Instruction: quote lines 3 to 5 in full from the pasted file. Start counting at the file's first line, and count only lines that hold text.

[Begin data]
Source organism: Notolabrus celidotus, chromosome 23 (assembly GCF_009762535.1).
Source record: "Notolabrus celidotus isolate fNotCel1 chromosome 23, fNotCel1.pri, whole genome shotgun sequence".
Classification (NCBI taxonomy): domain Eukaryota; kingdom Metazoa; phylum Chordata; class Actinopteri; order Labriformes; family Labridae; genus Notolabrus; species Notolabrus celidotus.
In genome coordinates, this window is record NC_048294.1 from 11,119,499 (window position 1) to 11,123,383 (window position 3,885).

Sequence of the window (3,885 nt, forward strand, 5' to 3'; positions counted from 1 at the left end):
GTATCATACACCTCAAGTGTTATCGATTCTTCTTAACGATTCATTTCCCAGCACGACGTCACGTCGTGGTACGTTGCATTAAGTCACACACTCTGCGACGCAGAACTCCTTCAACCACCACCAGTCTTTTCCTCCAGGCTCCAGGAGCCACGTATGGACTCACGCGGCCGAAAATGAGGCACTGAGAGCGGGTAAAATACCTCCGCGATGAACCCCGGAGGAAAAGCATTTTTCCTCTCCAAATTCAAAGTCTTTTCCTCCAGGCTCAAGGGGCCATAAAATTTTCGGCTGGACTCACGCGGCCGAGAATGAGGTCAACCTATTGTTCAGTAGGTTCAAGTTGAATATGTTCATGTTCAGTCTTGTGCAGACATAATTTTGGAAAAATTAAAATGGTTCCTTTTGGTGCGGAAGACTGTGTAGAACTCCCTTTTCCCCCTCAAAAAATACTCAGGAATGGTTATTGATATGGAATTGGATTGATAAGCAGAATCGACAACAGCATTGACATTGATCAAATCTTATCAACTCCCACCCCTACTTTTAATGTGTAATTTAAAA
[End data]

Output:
Classification (NCBI taxonomy): domain Eukaryota; kingdom Metazoa; phylum Chordata; class Actinopteri; order Labriformes; family Labridae; genus Notolabrus; species Notolabrus celidotus.
In genome coordinates, this window is record NC_048294.1 from 11,119,499 (window position 1) to 11,123,383 (window position 3,885).

Sequence of the window (3,885 nt, forward strand, 5' to 3'; positions counted from 1 at the left end):